A leading London headteacher has banned the use of the term ‘sir’ or ‘miss’ for students to address teachers, calling it ‘cultural misogyny’.
James Handscombe, executive director of Harris Westminster Sixth Form and Harris Clapham Sixth Form, shared a meeting on his Twitter account that he gave to students asking them to use full names when speaking to teachers.
The montage, titled ‘no more Sir, no more Miss’, has now been viewed more than 120,000 times.
In 2021, the headteacher made headlines for calling Taylor Swift a philosopher and he’s clearly still a fan — five song titles appear in this week’s meeting.
In it, Mr Handscombe tells students: ‘We are changing the way students refer to Harris Westminster staff.
“It will no longer be acceptable to call us ‘sir’ or ‘ma’am. We’d rather you call us by name.’
James Handscombe, executive director of Harris Westminster Sixth Form and Harris Clapham Sixth Form, has asked pupils not to use ‘sir’ or ‘miss’ when addressing teaching staff as the terms are outdated and sexist
He explained that the decision showed “our continued commitment to a better and more equal world,” saying that while the term “sir” was associated with powerful men, “miss” was “how you refer to a little girl or an Edwardian shop assistant. .’
Many schools have done away with traditional addresses in recent years, preferring terms such as Ms., Ms., or Ms. instead.
Mr Handscombe’s position was widely praised by teachers – with many female teachers saying they disliked being addressed as ‘Miss’ – particularly by colleagues.
One of them wrote, “I absolutely hate it when another teacher calls me Miss. I’m 55 years old and I wasn’t quite sure why it gave me goosebumps. Cultural misogyny – thanks James, that was pretty brilliant.”
Harris Westminster Sixth Form; students are encouraged to call teachers by their full names
Another said, “This is so much needed. I hope it works. I once had a senior sheriff’s deputy call me ‘ma’am’ instead of my name, and it gnawed every time.”
Mr Handscombe said of the decision: ‘It’s one of those things that’s obviously wrong, but nobody’s fault (especially not students, who I think use the two terms as equal forms of respect) and hard to change. We’ll see how we fare.’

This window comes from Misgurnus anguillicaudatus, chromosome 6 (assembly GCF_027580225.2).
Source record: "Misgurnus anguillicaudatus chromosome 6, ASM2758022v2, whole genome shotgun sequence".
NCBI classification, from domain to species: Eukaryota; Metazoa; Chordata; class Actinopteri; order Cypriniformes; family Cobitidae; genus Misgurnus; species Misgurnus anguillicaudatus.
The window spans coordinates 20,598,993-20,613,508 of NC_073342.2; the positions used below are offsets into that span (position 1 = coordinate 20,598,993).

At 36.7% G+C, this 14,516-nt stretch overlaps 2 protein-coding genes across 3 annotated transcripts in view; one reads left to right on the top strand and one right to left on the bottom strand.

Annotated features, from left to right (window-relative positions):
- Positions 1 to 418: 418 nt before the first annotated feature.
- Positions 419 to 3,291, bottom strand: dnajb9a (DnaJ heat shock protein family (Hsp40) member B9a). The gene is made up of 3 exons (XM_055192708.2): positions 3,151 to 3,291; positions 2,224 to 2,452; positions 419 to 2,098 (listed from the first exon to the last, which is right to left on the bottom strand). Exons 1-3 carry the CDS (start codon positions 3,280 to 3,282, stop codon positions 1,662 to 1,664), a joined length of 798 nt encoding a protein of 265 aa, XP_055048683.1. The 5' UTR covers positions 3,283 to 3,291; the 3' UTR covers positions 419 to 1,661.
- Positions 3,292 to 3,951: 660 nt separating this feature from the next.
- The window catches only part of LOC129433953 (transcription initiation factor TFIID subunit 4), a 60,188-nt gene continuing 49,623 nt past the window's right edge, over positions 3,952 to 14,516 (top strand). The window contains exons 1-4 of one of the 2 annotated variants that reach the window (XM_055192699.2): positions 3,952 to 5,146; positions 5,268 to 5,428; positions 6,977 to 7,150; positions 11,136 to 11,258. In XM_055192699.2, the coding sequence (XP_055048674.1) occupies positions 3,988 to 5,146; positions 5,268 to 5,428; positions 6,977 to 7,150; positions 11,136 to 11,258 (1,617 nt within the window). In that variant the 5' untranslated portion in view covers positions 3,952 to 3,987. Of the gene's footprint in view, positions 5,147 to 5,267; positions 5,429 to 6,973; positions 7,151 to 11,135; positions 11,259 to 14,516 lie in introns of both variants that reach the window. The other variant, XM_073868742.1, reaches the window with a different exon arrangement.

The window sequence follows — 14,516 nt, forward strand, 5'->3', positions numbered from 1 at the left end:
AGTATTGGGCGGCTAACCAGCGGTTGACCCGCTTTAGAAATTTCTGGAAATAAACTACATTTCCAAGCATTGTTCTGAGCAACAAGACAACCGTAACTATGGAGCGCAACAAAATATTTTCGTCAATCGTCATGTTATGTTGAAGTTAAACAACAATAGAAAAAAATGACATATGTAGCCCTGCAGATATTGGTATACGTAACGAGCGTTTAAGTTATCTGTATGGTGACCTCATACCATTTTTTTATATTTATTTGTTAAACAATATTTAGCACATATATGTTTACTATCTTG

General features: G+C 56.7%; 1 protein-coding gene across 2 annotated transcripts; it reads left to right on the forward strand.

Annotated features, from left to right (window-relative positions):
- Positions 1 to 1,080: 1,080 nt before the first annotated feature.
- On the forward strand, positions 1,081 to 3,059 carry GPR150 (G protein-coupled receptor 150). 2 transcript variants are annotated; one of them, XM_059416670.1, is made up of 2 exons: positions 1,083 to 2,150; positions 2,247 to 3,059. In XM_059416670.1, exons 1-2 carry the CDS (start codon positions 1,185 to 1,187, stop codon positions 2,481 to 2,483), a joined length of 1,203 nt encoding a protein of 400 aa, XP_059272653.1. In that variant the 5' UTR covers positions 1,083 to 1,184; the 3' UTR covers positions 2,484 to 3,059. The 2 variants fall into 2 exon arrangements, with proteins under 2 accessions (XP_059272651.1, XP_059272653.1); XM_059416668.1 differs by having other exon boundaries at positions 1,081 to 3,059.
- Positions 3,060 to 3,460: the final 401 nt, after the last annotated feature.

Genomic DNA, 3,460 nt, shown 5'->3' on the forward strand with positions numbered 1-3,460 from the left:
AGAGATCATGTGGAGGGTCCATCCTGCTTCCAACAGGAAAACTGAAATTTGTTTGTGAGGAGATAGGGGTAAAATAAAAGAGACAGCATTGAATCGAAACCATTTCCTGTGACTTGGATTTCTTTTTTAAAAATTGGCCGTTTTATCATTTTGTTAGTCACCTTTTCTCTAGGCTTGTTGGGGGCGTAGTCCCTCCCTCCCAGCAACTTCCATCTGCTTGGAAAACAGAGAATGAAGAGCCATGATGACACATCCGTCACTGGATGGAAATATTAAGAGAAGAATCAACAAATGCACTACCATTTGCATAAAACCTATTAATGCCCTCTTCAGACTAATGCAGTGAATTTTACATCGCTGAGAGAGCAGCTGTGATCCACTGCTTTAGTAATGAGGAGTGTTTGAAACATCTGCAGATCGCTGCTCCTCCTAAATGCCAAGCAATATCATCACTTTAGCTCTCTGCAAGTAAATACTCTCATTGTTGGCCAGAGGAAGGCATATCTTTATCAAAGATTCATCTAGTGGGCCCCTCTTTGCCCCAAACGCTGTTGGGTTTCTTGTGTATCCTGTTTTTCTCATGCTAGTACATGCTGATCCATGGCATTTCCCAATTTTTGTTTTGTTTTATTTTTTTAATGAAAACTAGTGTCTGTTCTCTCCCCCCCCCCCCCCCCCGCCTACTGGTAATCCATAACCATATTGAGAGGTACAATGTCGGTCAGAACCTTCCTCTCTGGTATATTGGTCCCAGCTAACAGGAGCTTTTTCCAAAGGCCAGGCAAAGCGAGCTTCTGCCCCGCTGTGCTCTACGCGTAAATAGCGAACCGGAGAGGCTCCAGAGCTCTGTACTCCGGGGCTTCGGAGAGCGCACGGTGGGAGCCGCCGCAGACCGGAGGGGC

However, one teacher said what she’s called in class is the least of her worries, writing, “Ffs, as the behavior is right now, I don’t care what my name is, I just want the b*** *** to work. I’ve been ‘Miss’ for 35 years and I’ll stay that way until I retire.’
Two years ago, Mr Handscombe made headlines when he told his pupils that pop star Taylor Swift was one of life’s philosophers – and there were five song references to the star in the latest gathering.
He discusses the words of wisdom in her lyrics in his new book, A School Built On Ethos, revealing that he believes her songs teach valuable life lessons to his students. (Pictured: Harris Westminster school)
Mr Handscombe used five references to Taylor Swift at his last sitting – in 2021 he told students she was one of the world’s greatest philosophers
Lyrics like “Men get to be fearless leaders and alpha types” from Swift’s 2019 hit The Man, and “If it’s the last – please stop – I just, I mean, this is exhausting, you know” from chart-topper We Are Never Getting Back Together are discussed.
In 2021, Mr Handscombe, who was introduced to Swift’s music through his teenage daughters, told students he felt Swift deserved her place in the canon of great philosophers – alongside Shakespeare, Yeats, Donne and Samuel Beckett.
He discussed the words of wisdom found in her lyrics in his book, A School Built On Ethos, revealing that he believes her songs teach his students valuable life lessons.
Her country song Mean is a spirited defiance in standing up to bullies, Welcome to New York is a wonderful lesson on shaping your own future, and Shake It Off teaches listeners to “do your own thing.”
He said at the time, “There’s always a laugh when the headteacher knows something about pop culture, and it’s a lot of fun quoting a pop text, completely straight under the guise of philosophy, and watching the nudges move around the room,” wait just a moment”, “he just said?”, “I think I recognize this”.’
The teacher, who studied mathematics at Oxford and Harvard, said: ‘Her songwriting tells its own stories and that it is gloriously the stories of a young woman negotiating the 21st century is a great example for our young people.’
Harris Westminster opened in 2014 with the help of neighboring Westminster School and the Harris Federation, a non-profit charity.
It gives priority to underprivileged teenagers from across London and last year 44 of its students received offers from Oxbridge.